Lot 212 - 1936 Leyland Beaver Petrol Tanker
|Chassis Number||TSC9 / 9836|
|Odometer reading||6,130 miles|
|Estimate||£14,000 - £18,000|
The origin of truck-building in Leyland can be traced back to two men, James Sumner and Henry Spurrier, who together formed 'The Lancashire Steam Motor Company' in 1896 to exploit their original product, a 1.5 tonne capacity steam van. Their first petrol-engined vehicle, nicknamed 'the Pig', was produced in 1904. In 1907 the company absorbed the steam wagon builder Coulthards of Preston, adopting the name of Leyland Motors Limited. With the late 1920s came some legendary Leyland models which put the company at the forefront of bus and truck design, starting the ""Leyland Zoo"" with animal names for Leyland models such as the 'Lion', 'Lioness', 'Llama', 'Leveret', 'Tiger', 'Terrier', 'Badger', 'Beaver', 'Bull', 'Bison' and 'Buffalo' along with the non-animal 'Leviathon', 'Titan' and 'Titanic' which brought the company back to prosperity after the crisis of the early 1920's. The 1930's continued the development of this well received range as 'Hippo', 'Rhino', and 'Octopus' were added to the 'heavy' range of vehicles and the 'lightweight' 'Cub' replaced the Trojan. A leap forward during this period was the introduction of Leyland's own diesel engine, after which the days of the petrol engine were numbered in civilian use Leyland vehicles. The end of World War II saw Leyland poised to expand as they supplied vehicles during a period many enthusiasts consider to be a 'Golden Age' of road transport. The new optimism was exemplified by the new Comet truck and bus range. The 1950's saw a massive expansion of Leyland Motors as the famous UK makes of Scammell Lorries and Albion Motors were acquired. The truck operation had been drastically rationalised by the early 1980's and the bus and truck sides were separated ready for their sell off in 1987 when Leyland Trucks was merged with DAF of the Netherlands to form Leyland DAF, with the Dutch holding the majority stake and exercising the day-to-day management control.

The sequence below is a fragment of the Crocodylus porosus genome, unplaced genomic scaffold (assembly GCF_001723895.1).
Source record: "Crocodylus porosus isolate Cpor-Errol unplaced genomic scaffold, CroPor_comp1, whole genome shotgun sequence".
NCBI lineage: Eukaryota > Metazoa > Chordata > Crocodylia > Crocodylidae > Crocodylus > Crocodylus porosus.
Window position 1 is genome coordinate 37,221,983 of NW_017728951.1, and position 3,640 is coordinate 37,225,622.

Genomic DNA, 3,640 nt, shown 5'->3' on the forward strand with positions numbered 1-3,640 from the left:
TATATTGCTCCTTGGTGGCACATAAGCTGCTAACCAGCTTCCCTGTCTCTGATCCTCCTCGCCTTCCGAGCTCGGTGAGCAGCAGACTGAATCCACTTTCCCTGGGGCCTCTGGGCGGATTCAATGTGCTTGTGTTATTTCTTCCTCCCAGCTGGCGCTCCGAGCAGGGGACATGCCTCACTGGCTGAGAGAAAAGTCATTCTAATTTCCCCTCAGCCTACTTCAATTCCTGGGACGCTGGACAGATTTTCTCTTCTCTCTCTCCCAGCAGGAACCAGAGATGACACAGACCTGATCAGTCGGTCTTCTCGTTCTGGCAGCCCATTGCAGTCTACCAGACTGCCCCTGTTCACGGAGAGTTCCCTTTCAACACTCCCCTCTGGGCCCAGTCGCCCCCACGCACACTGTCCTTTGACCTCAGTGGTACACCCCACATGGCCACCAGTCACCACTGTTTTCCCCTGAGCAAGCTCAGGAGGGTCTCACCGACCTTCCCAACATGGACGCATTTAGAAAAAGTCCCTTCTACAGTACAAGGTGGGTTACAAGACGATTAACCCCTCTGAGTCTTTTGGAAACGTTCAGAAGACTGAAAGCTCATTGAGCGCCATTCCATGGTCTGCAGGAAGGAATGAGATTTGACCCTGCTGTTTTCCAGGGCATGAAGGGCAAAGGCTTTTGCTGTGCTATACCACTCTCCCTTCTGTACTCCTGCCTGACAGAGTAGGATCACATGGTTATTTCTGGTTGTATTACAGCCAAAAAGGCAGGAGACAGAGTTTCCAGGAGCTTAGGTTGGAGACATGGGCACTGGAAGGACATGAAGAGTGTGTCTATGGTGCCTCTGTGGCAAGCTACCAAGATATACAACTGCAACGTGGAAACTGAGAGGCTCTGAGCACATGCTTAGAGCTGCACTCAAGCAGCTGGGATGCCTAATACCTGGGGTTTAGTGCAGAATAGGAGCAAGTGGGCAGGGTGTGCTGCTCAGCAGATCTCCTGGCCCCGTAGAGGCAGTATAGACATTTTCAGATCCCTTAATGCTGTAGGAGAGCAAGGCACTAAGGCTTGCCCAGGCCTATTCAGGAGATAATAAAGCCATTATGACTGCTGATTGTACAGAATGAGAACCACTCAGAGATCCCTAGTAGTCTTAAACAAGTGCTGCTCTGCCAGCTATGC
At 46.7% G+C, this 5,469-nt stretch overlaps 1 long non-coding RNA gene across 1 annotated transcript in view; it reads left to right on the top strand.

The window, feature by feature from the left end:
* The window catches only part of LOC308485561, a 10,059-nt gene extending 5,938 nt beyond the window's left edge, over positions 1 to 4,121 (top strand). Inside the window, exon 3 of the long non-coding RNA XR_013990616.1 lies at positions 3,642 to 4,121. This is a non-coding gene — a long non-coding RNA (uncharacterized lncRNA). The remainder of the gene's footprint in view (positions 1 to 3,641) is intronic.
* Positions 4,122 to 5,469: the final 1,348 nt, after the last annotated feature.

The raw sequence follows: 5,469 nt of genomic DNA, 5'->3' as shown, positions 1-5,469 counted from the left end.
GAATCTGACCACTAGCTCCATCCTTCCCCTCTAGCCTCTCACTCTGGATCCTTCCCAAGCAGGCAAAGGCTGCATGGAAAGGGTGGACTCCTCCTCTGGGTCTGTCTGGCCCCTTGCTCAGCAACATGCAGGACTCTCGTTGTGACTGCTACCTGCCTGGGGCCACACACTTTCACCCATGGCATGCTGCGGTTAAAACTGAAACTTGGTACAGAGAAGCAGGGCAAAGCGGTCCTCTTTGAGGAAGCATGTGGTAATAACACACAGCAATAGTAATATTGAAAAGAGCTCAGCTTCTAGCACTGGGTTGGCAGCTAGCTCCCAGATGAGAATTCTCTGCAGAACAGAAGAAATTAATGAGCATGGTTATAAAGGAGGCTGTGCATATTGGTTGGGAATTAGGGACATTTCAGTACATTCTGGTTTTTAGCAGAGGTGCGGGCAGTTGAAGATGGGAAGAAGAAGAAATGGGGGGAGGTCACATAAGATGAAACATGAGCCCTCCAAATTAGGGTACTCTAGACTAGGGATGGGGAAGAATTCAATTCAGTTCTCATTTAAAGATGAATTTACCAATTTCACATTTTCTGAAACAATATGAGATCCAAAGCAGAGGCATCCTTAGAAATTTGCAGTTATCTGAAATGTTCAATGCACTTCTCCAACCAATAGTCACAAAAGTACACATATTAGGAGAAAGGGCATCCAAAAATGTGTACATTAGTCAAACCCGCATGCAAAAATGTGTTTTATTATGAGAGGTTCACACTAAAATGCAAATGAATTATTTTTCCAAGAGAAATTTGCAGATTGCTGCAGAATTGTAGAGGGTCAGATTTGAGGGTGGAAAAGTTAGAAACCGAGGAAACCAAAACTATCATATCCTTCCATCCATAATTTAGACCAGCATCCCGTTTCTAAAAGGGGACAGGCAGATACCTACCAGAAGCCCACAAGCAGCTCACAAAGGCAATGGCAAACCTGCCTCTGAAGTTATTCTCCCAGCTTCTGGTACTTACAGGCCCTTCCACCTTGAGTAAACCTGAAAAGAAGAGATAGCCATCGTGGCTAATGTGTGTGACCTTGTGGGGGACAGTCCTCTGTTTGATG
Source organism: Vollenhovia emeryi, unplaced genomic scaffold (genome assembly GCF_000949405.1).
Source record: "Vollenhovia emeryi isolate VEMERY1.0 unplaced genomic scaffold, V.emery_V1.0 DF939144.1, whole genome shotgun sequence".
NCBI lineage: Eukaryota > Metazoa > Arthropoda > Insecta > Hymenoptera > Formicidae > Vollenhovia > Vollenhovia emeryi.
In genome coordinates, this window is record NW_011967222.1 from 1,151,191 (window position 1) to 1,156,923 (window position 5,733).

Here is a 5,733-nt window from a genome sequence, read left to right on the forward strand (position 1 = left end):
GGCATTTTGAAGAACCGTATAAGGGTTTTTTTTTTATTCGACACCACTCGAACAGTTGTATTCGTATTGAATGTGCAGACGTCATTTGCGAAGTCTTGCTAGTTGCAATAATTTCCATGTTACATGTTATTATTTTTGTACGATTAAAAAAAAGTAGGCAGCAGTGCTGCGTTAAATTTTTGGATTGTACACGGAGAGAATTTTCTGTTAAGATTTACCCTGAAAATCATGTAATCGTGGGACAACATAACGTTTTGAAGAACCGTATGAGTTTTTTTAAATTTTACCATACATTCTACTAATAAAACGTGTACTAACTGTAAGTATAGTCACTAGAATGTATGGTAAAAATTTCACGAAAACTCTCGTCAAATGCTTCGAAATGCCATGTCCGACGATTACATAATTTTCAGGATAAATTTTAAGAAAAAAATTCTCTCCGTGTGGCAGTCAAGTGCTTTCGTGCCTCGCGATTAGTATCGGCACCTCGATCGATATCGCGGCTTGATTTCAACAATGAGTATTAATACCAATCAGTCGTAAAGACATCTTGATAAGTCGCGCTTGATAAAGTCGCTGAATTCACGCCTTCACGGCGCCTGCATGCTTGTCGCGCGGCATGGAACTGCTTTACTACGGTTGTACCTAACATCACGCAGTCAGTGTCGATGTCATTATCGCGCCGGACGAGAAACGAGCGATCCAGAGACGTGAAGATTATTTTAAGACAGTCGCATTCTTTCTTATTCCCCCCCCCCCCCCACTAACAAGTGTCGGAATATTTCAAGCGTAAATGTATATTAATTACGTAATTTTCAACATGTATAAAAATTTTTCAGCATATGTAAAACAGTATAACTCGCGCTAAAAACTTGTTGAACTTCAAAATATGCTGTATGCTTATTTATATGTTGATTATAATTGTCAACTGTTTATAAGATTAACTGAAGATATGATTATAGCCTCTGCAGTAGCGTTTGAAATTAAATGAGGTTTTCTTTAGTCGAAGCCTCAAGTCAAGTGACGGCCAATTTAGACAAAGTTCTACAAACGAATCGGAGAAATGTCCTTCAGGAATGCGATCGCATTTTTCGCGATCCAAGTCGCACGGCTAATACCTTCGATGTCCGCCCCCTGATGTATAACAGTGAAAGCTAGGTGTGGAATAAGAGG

This 1936 Leyland Beaver Petrol Tanker was purchased by the vendor in the early 1980's to promote the family fuel business. After taking nearly four years to restore it, this tanker was seen at many rallies including the Historic Festivals at Silverstone motor racing circuit in the 1990's. As good as when it was restored 25 years ago this Beaver has been fitted with the correct Leyland Diesel E102 engine and is finished in the company's livery of dark green cab and tank with black wings and red wheels. The fuel tank has four compartments and is fitted with all the period accessories including two pales mounted by the four brass outlet taps, a wooden tool box fitted to the rear of the tank and the metal ladder to the wooden walkway along the top of the tank. This Leyland Beaver is supplied with a V5C registration document, copies of photographs taken during restoration and a road tax disc dated until April 2012. Interested parties should note that commercial vehicles which are built before 1960 and which are used for solely private use do not require an MoT test certificate.
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Interested parties should satisfy themselves as to the description and condition of each lot prior to the sale. Buyers are advised to inspect the car in person or use a professional to carry out this service.